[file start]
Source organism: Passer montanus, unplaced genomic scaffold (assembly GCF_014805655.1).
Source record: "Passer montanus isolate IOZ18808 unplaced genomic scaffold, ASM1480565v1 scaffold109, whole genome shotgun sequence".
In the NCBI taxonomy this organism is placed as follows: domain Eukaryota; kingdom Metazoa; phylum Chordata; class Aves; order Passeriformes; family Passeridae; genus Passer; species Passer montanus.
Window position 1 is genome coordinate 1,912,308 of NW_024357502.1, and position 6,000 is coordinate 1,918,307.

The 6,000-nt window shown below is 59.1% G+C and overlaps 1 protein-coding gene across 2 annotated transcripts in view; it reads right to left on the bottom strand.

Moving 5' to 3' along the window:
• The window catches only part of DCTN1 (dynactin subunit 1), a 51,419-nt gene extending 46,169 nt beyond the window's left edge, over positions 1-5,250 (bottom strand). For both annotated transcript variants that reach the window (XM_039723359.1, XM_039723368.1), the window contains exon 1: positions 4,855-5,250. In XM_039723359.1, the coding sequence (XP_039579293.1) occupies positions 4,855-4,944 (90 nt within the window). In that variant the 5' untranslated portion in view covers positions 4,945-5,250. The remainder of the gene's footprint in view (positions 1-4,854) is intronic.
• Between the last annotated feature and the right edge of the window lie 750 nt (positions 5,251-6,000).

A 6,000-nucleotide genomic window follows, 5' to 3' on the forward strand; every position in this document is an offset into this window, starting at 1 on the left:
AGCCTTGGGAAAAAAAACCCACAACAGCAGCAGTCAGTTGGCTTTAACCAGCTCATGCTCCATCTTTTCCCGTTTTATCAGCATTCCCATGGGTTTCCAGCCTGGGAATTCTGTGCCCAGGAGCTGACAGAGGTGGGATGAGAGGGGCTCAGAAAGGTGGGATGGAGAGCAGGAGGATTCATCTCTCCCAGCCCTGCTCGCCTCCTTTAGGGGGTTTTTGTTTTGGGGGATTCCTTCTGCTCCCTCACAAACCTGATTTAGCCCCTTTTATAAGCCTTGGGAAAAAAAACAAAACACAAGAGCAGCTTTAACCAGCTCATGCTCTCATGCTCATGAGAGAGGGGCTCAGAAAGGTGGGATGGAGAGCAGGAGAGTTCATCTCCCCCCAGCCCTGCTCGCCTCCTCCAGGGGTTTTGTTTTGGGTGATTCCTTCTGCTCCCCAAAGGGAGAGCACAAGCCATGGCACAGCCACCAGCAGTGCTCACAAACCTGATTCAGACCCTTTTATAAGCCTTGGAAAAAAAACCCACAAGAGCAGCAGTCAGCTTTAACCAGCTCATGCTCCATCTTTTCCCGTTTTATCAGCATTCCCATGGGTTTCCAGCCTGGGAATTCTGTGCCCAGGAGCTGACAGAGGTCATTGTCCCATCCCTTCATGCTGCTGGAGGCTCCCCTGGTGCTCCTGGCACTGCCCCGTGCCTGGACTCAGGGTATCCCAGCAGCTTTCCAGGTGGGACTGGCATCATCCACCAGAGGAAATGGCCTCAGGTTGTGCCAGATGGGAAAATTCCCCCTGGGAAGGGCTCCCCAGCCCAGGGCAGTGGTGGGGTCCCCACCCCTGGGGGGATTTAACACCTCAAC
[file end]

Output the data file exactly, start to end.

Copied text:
Source organism: Passer montanus, unplaced genomic scaffold (assembly GCF_014805655.1).
Source record: "Passer montanus isolate IOZ18808 unplaced genomic scaffold, ASM1480565v1 scaffold109, whole genome shotgun sequence".
In the NCBI taxonomy this organism is placed as follows: domain Eukaryota; kingdom Metazoa; phylum Chordata; class Aves; order Passeriformes; family Passeridae; genus Passer; species Passer montanus.
Window position 1 is genome coordinate 1,912,308 of NW_024357502.1, and position 6,000 is coordinate 1,918,307.

The 6,000-nt window shown below is 59.1% G+C and overlaps 1 protein-coding gene across 2 annotated transcripts in view; it reads right to left on the bottom strand.

Moving 5' to 3' along the window:
• The window catches only part of DCTN1 (dynactin subunit 1), a 51,419-nt gene extending 46,169 nt beyond the window's left edge, over positions 1-5,250 (bottom strand). For both annotated transcript variants that reach the window (XM_039723359.1, XM_039723368.1), the window contains exon 1: positions 4,855-5,250. In XM_039723359.1, the coding sequence (XP_039579293.1) occupies positions 4,855-4,944 (90 nt within the window). In that variant the 5' untranslated portion in view covers positions 4,945-5,250. The remainder of the gene's footprint in view (positions 1-4,854) is intronic.
• Between the last annotated feature and the right edge of the window lie 750 nt (positions 5,251-6,000).

A 6,000-nucleotide genomic window follows, 5' to 3' on the forward strand; every position in this document is an offset into this window, starting at 1 on the left:
AGCCTTGGGAAAAAAAACCCACAACAGCAGCAGTCAGTTGGCTTTAACCAGCTCATGCTCCATCTTTTCCCGTTTTATCAGCATTCCCATGGGTTTCCAGCCTGGGAATTCTGTGCCCAGGAGCTGACAGAGGTGGGATGAGAGGGGCTCAGAAAGGTGGGATGGAGAGCAGGAGGATTCATCTCTCCCAGCCCTGCTCGCCTCCTTTAGGGGGTTTTTGTTTTGGGGGATTCCTTCTGCTCCCTCACAAACCTGATTTAGCCCCTTTTATAAGCCTTGGGAAAAAAAACAAAACACAAGAGCAGCTTTAACCAGCTCATGCTCTCATGCTCATGAGAGAGGGGCTCAGAAAGGTGGGATGGAGAGCAGGAGAGTTCATCTCCCCCCAGCCCTGCTCGCCTCCTCCAGGGGTTTTGTTTTGGGTGATTCCTTCTGCTCCCCAAAGGGAGAGCACAAGCCATGGCACAGCCACCAGCAGTGCTCACAAACCTGATTCAGACCCTTTTATAAGCCTTGGAAAAAAAACCCACAAGAGCAGCAGTCAGCTTTAACCAGCTCATGCTCCATCTTTTCCCGTTTTATCAGCATTCCCATGGGTTTCCAGCCTGGGAATTCTGTGCCCAGGAGCTGACAGAGGTCATTGTCCCATCCCTTCATGCTGCTGGAGGCTCCCCTGGTGCTCCTGGCACTGCCCCGTGCCTGGACTCAGGGTATCCCAGCAGCTTTCCAGGTGGGACTGGCATCATCCACCAGAGGAAATGGCCTCAGGTTGTGCCAGATGGGAAAATTCCCCCTGGGAAGGGCTCCCCAGCCCAGGGCAGTGGTGGGGTCCCCACCCCTGGGGGGATTTAACACCTCAAC